More Than Half Of GOP Voters Still Undecided In New Hampshire

By contrast, more Granite State Democrats have their minds made up.
Voters line up to cast their ballots in the New Hampshire primary on Feb. 9, 2016. Sixty-four percent of Democrats
Voters line up to cast their ballots in the New Hampshire primary on Feb. 9, 2016. Sixty-four percent of Democrats and 46 percent of Republicans in the state have decided how they'll vote, according to polls.

From the standpoint of anyone nurturing a media narrative, anything other than wins for Democratic hopeful Bernie Sanders and GOP front-runner Donald Trump in the New Hampshire primary would be either mildly surprising or downright shocking.

But history teaches us that the state is a ripe place for a rewrite -- and as we've previously noted, New Hampshire voters like to make up their minds toward the end. The penultimate CNN/WMUR poll noted that plenty of undecided voters are still lurking in the Granite State. 

As it turns out, polls of likely Democratic and Republican primary voters conducted between Feb. 4 and Feb. 8 reveal some symmetry. On both sides, close to two-thirds of respondents expect Sanders and Trump to prevail. But Democrats and Republicans differ in how close they are to making a decision.

On the Democratic side, there's more firmness, with 64 percent of respondents saying that they've settled on a choice. Of the remainder, 21 percent are leaning toward a candidate, and the level of genuine undecideds has fallen to 15 percent, down from 24 percent previously. Head to head, the last CNN/WMUR poll predicts a blowout win for Sanders by a margin of 61 percent to 35 percent.

Sanders' margin of victory tonight matters -- and not just because it may shift the "expectations game" if Clinton is able to keep it reasonably close. As Daily Intelligencer's Eric Levitz explains, "if Sanders wins by a margin of 55 to 45 percent, Hillary Clinton will walk away with an even share of New Hampshire’s delegates." Per Levitz:

Since our nation was founded on the principle of "no taxation without an insanely convoluted process of electing representation," as long as Clinton gets above 43.8 percent of the vote, she’s entitled to half the state’s delegates. More specifically, New Hampshire’s 24 delegates are broken down into an eight-eight-eight split between the state's two congressional delegates and its statewide allocation. If Sanders wins 56.3 percent of the vote in one district, he’ll take home five of that district’s eight delegates — if he does this in both districts, and thus achieves that margin in the statewide vote, he’ll best Clinton 15 to 9 in total delegates. (If he wins that margin in only one district and doesn’t achieve it in the statewide count, he’d end up with 13 to Clinton’s 11.)

But if the Democratic contest is now down to marginal gains in the delegate race, the GOP side of the poll is still looking like an unbaked cake. As the WMUR poll notes, "Currently, only 46% of likely Republican Primary voters say they have definitely decided who they will support, 24% are leaning toward a candidate, and 31% are still trying to decide." So, Republican voters have firmed up a little (the numbers in the prior poll were 39 percent, 24 percent and 37percent, respectively), but they're leaving it late.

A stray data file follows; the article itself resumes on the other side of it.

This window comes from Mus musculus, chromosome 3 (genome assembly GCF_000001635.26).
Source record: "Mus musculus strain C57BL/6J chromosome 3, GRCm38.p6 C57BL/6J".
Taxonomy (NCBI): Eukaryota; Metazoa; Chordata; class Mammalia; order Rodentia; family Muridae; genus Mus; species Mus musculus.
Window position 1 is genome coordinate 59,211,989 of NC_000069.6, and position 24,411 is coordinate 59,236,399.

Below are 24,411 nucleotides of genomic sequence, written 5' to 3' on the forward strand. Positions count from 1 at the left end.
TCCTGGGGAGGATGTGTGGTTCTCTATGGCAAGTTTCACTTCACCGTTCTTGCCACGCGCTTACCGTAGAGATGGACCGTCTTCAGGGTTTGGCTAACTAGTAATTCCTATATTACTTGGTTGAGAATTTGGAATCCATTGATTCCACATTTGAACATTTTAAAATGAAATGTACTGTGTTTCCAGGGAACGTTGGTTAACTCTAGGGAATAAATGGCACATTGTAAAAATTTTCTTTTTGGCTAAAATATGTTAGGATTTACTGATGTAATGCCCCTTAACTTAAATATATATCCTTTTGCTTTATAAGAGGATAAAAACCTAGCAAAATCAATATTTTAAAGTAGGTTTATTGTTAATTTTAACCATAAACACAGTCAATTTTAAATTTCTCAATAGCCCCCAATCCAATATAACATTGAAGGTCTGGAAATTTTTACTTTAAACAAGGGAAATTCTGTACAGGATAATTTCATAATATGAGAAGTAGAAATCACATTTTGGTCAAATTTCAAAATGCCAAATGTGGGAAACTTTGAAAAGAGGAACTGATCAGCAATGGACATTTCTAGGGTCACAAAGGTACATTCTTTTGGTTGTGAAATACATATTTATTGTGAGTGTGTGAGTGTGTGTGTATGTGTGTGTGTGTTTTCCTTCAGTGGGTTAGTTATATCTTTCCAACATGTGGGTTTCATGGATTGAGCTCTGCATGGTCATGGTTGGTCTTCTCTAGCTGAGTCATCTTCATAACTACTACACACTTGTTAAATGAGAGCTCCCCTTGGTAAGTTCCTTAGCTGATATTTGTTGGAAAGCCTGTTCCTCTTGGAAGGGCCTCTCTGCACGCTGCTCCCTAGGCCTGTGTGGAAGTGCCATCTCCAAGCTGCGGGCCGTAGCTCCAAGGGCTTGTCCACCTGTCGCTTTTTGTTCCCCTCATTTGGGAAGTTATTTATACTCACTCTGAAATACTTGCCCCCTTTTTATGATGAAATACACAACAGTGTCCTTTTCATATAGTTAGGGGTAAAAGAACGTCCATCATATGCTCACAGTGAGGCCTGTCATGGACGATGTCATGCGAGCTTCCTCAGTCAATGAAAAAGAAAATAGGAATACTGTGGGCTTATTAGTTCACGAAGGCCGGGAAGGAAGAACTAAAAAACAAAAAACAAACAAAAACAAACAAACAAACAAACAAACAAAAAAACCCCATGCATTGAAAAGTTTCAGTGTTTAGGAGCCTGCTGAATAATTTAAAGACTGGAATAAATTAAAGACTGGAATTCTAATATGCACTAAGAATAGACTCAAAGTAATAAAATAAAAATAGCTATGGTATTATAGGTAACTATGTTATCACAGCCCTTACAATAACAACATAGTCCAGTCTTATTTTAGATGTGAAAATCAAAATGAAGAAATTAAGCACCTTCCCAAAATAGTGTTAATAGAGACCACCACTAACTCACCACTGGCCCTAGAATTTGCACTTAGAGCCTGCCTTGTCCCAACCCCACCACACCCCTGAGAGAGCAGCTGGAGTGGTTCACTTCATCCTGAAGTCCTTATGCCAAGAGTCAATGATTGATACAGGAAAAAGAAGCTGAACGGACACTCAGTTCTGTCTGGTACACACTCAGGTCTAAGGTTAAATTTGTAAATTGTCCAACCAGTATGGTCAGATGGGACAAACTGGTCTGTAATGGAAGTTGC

Trump is generally not well-liked in New Hampshire: 32 percent of likely GOP voters would not elect him under any circumstances, the highest level of disapproval for anyone in the field. Yet if he has one advantage, it's that an electorate that generally dislikes him still has far too many alternative options. Another Trump advantage? If New Hampshire voters don't unconsciously swarm behind one or two of the also-rans, it's unlikely that the anti-Trump field will winnow in any significant way -- setting up this same choice in future contests.

But as The Huffington Post's Howard Fineman reported, veteran New Hampshire pollster Andy Smith doesn't believe Trump will prevail:

More than a third of voters have said they definitely would NOT vote for Trump, a very high number at the same time that there is a huge undecided vote, Smith told The Huffington Post in an interview. “There is a ceiling on his support, not a floor.”

Though Smith's latest poll puts Trump at 28 percent and his nearest competitor -- Rubio -- at 15, Smith thinks that there is time for Trump to fall further, and perhaps for Rubio, Kasich or Cruz to catch up to him.

“Right now it is a slow leak in the tire, but the tire could also explode,” said Smith. “Don’t forget that in 2004, Howard Dean fell 14 points in one day after his meltdown in Iowa.”

Of course, Smith made those comments a day before Marco Rubio -- who'd gathered momentum as the safe-harbor candidate for the anti-Trump vote -- suffered his mechanical failure.

Don't stake money on this primary if you're going to need that cash later. 


Jason Linkins edits "Eat The Press" for The Huffington Post and co-hosts the HuffPost politics podcast, "So, That Happened." Subscribe here. Listen to the latest episode below.

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